Articulations by indigenous and nature dependent communities in India and other parts of the world challenge the fundamental tenets of Western thinking — that humans alone are possessed of rights and all the rest of the living world exists for human use. Many communities have lived with reciprocity, interdependence and harmony with the rest of nature for centuries.
Rights of Nature calls for a radical shift in our way of thinking and relating with nature. It calls for understanding what this discourse would mean in the Indian context for protection and conservation of our ecosystems.
Harini Nagendra is Director of the Research Centre at the University and leads the University’s Centre for Climate Change and Sustainability. Over the past 25 years, Harini has been at the leading edge of research — examining conservation in forests and cities of South Asia from the perspective of both landscape ecology and social justice.
Kunal has worked on issues of conservation and sustainability in the past. His primary learnings have revolved around interdisciplinary research on traditional ecological knowledge of indigenous people, mitigating negative human-wildlife interaction, practical sustainability action, small-scale restoration and impacts of tourism formerly with Keystone Foundation, Jungle Lodges and Resorts, GIZ, and Wildlife Trust of India.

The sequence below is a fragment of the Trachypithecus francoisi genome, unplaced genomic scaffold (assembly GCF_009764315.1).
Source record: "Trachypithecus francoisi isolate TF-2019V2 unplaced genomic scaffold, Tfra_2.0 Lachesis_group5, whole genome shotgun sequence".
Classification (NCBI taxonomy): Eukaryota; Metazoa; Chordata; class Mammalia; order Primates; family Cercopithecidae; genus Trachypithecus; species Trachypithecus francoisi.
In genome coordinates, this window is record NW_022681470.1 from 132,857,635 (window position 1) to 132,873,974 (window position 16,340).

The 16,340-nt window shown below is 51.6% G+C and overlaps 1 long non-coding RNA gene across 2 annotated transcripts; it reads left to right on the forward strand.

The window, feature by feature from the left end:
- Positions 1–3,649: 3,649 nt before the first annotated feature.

What role does nature have to play in making cities more sustainable? How can we contribute to making the cities we live in more equitable? These are the questions that drive her current research interests. She enjoys exploring different aspects of urban sustainability along with students from the University and other institutions as they bring with them interesting questions and lenses through which to explore cityscapes. She is especially interested in making research accessible to a wider audience.
Shrishtee is a researcher, writer, and activist working at the intersections of environmental justice, social justice, more-than-human governance, worldviews, and systemic transformations. She is a member of Kalpavriksh, an environmental action group in India. She helps in coordinating the Vikalp Sangam (Alternatives Confluence) process where her work revolves around research, documentation, and networking around alternatives.